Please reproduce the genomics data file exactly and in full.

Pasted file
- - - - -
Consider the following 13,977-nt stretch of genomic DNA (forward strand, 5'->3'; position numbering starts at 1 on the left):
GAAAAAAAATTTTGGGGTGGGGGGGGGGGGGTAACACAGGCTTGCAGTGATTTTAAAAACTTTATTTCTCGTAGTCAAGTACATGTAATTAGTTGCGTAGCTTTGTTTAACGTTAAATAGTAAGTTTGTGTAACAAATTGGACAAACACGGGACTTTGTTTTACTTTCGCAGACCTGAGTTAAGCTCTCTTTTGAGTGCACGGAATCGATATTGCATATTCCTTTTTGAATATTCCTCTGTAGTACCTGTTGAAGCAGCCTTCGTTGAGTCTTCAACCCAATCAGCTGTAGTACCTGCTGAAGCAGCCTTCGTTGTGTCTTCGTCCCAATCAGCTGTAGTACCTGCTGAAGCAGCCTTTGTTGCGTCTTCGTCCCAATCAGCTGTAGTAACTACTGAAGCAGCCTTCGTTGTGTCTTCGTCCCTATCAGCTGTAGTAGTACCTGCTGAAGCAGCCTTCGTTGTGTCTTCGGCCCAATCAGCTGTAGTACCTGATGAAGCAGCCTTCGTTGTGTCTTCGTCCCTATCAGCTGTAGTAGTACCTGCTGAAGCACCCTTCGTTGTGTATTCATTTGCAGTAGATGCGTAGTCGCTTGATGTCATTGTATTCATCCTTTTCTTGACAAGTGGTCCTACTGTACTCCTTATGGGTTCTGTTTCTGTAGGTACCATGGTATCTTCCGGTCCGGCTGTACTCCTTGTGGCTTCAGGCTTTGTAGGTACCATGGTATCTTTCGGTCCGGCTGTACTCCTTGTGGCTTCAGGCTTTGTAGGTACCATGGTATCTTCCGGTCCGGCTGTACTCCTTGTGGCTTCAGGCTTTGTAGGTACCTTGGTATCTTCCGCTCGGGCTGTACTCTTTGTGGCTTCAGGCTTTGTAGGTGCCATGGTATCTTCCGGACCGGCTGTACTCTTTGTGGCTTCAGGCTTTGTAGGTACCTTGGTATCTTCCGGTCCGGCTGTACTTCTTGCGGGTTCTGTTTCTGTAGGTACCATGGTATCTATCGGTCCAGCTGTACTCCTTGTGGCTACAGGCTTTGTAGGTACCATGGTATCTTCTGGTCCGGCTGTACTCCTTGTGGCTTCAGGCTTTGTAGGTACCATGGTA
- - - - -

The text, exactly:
Consider the following 13,977-nt stretch of genomic DNA (forward strand, 5'->3'; position numbering starts at 1 on the left):
GAAAAAAAATTTTGGGGTGGGGGGGGGGGGGTAACACAGGCTTGCAGTGATTTTAAAAACTTTATTTCTCGTAGTCAAGTACATGTAATTAGTTGCGTAGCTTTGTTTAACGTTAAATAGTAAGTTTGTGTAACAAATTGGACAAACACGGGACTTTGTTTTACTTTCGCAGACCTGAGTTAAGCTCTCTTTTGAGTGCACGGAATCGATATTGCATATTCCTTTTTGAATATTCCTCTGTAGTACCTGTTGAAGCAGCCTTCGTTGAGTCTTCAACCCAATCAGCTGTAGTACCTGCTGAAGCAGCCTTCGTTGTGTCTTCGTCCCAATCAGCTGTAGTACCTGCTGAAGCAGCCTTTGTTGCGTCTTCGTCCCAATCAGCTGTAGTAACTACTGAAGCAGCCTTCGTTGTGTCTTCGTCCCTATCAGCTGTAGTAGTACCTGCTGAAGCAGCCTTCGTTGTGTCTTCGGCCCAATCAGCTGTAGTACCTGATGAAGCAGCCTTCGTTGTGTCTTCGTCCCTATCAGCTGTAGTAGTACCTGCTGAAGCACCCTTCGTTGTGTATTCATTTGCAGTAGATGCGTAGTCGCTTGATGTCATTGTATTCATCCTTTTCTTGACAAGTGGTCCTACTGTACTCCTTATGGGTTCTGTTTCTGTAGGTACCATGGTATCTTCCGGTCCGGCTGTACTCCTTGTGGCTTCAGGCTTTGTAGGTACCATGGTATCTTTCGGTCCGGCTGTACTCCTTGTGGCTTCAGGCTTTGTAGGTACCATGGTATCTTCCGGTCCGGCTGTACTCCTTGTGGCTTCAGGCTTTGTAGGTACCTTGGTATCTTCCGCTCGGGCTGTACTCTTTGTGGCTTCAGGCTTTGTAGGTGCCATGGTATCTTCCGGACCGGCTGTACTCTTTGTGGCTTCAGGCTTTGTAGGTACCTTGGTATCTTCCGGTCCGGCTGTACTTCTTGCGGGTTCTGTTTCTGTAGGTACCATGGTATCTATCGGTCCAGCTGTACTCCTTGTGGCTACAGGCTTTGTAGGTACCATGGTATCTTCTGGTCCGGCTGTACTCCTTGTGGCTTCAGGCTTTGTAGGTACCATGGTA